We measured genetic differentiation among species of large white-headed gulls using mitochondrial (cytochrome b haplotypes) and nuclear (microsatellites) markers. Additional information was added using a previously published study of allozymes on the same species. Levels of differentiation among species at nuclear markers are much lower than would be expected for avian species and are not concordant with the level of differentiation in mitochondrial markers. This discrepancy is best explained by a combination of recent species origin and interspecific gene flow after speciation. The data also suggest that female-mediated gene flow is reduced compared to male-mediated gene flow, either due to behavioral bias or due to stronger counterselection of female hybrids in accordance with Haldane's rule for ZW species. Whatever the reasons for the low differentiation of the species' nuclear gene pools, the extensive similarity of their nuclear genome demonstrates that selection on a limited number of characters is an important factor in establishing and maintaining clear-cut phenotypic differences between these species and suggests that the number of loci involved in this process is quite low. This situation may not be exceptional in birds, indeed a number of studies have found similarly low level of differentiation in nuclear markers among congeneric bird species, although usually based on a single set of markers. Because hybridization is a widespread phenomenon in birds, many of these cases might be due to interspecific gene flow.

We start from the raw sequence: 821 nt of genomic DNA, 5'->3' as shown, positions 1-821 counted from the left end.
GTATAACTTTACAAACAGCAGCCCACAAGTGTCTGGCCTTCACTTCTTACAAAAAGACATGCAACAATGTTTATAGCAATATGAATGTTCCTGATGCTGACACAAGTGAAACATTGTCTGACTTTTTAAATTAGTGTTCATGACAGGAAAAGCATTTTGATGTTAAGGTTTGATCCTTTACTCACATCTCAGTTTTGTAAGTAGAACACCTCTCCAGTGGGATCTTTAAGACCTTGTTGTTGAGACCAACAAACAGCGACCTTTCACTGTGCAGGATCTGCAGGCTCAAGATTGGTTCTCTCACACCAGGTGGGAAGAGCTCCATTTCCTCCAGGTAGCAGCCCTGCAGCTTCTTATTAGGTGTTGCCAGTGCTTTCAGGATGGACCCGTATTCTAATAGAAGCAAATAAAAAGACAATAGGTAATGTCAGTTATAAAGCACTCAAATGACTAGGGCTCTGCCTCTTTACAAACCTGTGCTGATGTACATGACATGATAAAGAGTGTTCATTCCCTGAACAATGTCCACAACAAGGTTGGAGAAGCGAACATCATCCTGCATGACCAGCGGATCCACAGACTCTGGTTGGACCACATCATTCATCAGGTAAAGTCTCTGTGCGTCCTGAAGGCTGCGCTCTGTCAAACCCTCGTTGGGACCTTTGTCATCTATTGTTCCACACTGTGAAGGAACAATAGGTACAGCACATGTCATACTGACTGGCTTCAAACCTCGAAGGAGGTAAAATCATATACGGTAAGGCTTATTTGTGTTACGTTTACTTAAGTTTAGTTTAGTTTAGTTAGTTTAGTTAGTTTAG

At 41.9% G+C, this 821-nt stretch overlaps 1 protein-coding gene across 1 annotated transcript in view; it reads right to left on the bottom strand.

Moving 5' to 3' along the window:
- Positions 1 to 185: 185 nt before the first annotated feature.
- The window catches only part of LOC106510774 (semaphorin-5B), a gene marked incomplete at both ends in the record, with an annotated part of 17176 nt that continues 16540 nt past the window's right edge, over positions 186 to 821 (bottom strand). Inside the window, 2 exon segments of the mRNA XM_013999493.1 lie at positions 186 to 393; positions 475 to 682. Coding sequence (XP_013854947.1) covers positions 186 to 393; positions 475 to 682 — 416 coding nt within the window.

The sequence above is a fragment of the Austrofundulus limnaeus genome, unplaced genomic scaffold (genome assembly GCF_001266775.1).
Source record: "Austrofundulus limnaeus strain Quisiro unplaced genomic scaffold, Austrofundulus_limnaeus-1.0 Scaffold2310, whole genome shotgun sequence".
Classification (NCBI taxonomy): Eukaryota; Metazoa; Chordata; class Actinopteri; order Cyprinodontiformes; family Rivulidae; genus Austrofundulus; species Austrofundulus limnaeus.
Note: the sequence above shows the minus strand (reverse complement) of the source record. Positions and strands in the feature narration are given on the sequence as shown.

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Vol. 57 • No. 12